WASHINGTON – The Trump administration confirmed Tuesday it is imposing new restrictions on electronic devices carried by travellers coming to the United States from 10 airports mainly in the Middle East and North Africa in response to unspecified terror threats.
The Department of Homeland Security will require passengers coming to the United States from airports in Jordan, Egypt, Turkey, Saudi Arabia, United Arab Emirates, Kuwait, Morocco and Qatar to check electronic devices larger than a cell phone such as tablets, portable DVD players, laptops and cameras.
The airports affected are in Amman, Cairo, Kuwait City, Doha, Dubai, Istanbul, Abu Dhabi, Casablanca, Morocco; Riyadh and Jeddah, Saudi Arabia.
Officials said the decision had nothing to do with President Donald Trump’s efforts to impose a travel ban of six majority-Muslim nations. A DHS spokeswoman said the government “did not target specific nations. We relied upon evaluated intelligence to determine which airports were affected.”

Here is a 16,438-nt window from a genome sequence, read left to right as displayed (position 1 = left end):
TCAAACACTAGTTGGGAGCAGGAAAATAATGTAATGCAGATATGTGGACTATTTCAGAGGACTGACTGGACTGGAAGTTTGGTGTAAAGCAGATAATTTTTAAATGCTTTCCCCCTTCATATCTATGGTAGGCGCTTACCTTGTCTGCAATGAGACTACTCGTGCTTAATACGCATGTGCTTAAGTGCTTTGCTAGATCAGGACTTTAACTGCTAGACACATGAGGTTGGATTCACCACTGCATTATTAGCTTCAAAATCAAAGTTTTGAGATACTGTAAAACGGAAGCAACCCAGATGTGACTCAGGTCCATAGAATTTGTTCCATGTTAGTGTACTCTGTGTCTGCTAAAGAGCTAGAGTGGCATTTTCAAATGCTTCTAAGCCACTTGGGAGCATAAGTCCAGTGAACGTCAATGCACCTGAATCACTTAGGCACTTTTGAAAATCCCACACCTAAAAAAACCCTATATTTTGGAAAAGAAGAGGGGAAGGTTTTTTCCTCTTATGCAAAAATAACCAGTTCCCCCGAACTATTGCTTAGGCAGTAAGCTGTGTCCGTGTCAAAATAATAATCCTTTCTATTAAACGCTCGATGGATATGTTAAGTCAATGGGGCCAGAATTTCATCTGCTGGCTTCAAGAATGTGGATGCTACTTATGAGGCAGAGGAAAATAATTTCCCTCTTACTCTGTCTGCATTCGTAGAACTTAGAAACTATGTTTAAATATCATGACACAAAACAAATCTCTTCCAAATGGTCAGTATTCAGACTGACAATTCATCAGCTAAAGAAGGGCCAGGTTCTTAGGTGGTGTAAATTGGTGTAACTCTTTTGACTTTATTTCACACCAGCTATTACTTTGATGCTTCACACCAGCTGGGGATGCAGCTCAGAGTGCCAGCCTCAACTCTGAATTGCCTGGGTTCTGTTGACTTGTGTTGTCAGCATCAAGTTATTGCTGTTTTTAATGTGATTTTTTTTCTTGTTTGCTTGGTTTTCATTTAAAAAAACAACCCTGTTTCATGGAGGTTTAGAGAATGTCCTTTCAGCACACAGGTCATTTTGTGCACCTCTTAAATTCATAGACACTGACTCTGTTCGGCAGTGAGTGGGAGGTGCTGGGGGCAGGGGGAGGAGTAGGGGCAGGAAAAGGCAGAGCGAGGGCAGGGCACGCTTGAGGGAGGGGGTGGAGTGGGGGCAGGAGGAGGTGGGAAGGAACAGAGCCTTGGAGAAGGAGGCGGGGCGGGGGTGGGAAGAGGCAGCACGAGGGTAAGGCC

On March 6, Trump signed a revised executive order banning citizens from Iran, Libya, Syria, Somalia, Sudan and Yemen from travelling to the United States for 90 days. Two federal judges have halted parts of the ban, saying it discriminates against Muslims. Trump has vowed to appeal up to the Supreme Court if necessary.
All 10 airports are in majority-Muslim countries.
The airports are served by nine carriers that fly directly from those cities to the United States about 50 times a day and include Royal Jordanian Airlines (RJAL.AM: Quote), Egypt Air, Turkish Airlines, Saudi Arabian Airlines, Kuwait Airways [KA.UL], Royal Air Maroc, Qatar Airways, Emirates and Etihad Airways, senior government officials said.
The airlines have until Friday to comply with the new restrictions that will be in place indefinitely. Continued…